“Vegetarian” is an old Indian word for “me don’t hunt good.”
That was the joke in my family for years. I myself told it many times. After all, what in the name of Uncle Jim’s Annual Pig Out Party would possess a person to give up meat, let alone attempt to subsist exclusively on plant matter?
I’ll tell you what: A large garden plot amended with yards and yards of composted horse manure.
We hauled so many zucchini, tomatoes, peppers, yellow squash, strawberries, peas, green beans, turnips, onions, parsnips, kale, mesclun, chard, carrots, radishes, and winter squash out of the garden that there simply wasn’t room on our plates for anything else. I combined years of cooking practice with a touch of internet surfing to come up with surprisingly filling meals from which the meat, though missing, was not missed.
Incapable as I am of doing anything half-heartedly, I took my culinary experiment a step further. I sought flavorful, vegan recipes. Soy milk replaced dairy milk so completely that we now refer to soy milk as “the regular milk” on rare occasions when a carton of dairy milk appears alongside it in the refrigerator.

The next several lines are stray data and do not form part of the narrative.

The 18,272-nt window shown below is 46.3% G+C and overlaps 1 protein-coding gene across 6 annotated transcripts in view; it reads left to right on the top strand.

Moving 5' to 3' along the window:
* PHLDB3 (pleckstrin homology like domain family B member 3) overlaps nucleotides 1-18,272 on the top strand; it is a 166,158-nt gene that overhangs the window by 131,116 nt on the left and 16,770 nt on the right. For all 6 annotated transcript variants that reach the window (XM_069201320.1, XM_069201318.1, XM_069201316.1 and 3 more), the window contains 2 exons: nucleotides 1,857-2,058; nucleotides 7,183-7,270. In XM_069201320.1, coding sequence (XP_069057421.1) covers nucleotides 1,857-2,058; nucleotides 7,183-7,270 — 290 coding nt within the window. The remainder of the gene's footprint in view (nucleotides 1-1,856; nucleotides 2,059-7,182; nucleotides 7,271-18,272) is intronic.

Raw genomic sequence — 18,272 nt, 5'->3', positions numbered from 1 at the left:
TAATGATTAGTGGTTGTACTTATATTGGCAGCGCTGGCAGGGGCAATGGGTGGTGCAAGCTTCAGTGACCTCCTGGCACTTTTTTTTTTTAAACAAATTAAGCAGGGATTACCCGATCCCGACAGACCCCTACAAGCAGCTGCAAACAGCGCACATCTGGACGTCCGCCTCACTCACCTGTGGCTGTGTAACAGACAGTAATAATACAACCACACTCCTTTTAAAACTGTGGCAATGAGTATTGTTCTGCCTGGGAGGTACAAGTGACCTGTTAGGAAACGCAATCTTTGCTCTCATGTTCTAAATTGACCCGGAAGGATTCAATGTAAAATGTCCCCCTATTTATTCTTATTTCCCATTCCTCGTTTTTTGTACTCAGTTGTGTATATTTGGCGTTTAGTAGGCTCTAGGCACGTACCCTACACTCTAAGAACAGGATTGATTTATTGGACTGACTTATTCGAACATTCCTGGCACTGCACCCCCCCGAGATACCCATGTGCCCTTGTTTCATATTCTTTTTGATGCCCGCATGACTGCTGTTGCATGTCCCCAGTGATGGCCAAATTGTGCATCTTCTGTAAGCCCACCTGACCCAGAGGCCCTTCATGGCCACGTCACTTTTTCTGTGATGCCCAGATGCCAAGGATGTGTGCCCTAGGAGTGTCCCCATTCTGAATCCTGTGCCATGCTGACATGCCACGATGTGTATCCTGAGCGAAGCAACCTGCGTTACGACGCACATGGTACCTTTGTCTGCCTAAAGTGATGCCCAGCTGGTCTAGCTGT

As my vegetarian and vegan recipe files grew fatter, Travis and I slimmed down. We felt more mentally astute (no mean feat, that) and required less sleep. The seasonal allergies that plagued me from childhood forward ceased to exist.
And so, nine months after In the Night Farm’s 2007 garden burst into production, we continue in what I call a “flegan” lifestyle — closer to vegan than your typical flexitarian, but certainly not strict.
About 95% of what we eat falls into the vegan category — vegetables, fruit, whole grains, beans, and nuts constitute the bulk of our daily fare. Even so, we use a touch of parmesan or full-fat yogurt now and then. We eat chocolate made with dairy and bread baked with eggs. We even consume some meat.
Being flegan is a convenient way to live. Hosts needn’t worry about providing special meals when we arrive as dinner guests. I don’t mind serving a turkey or leg of lamb for the holidays. Corporate lunch meetings are no cause for concern.
Meanwhile, we enjoy the myriad health benefits of consuming a great deal of plant matter and almost no animal products — and the processed “food” people have two fewer contributors to their cause.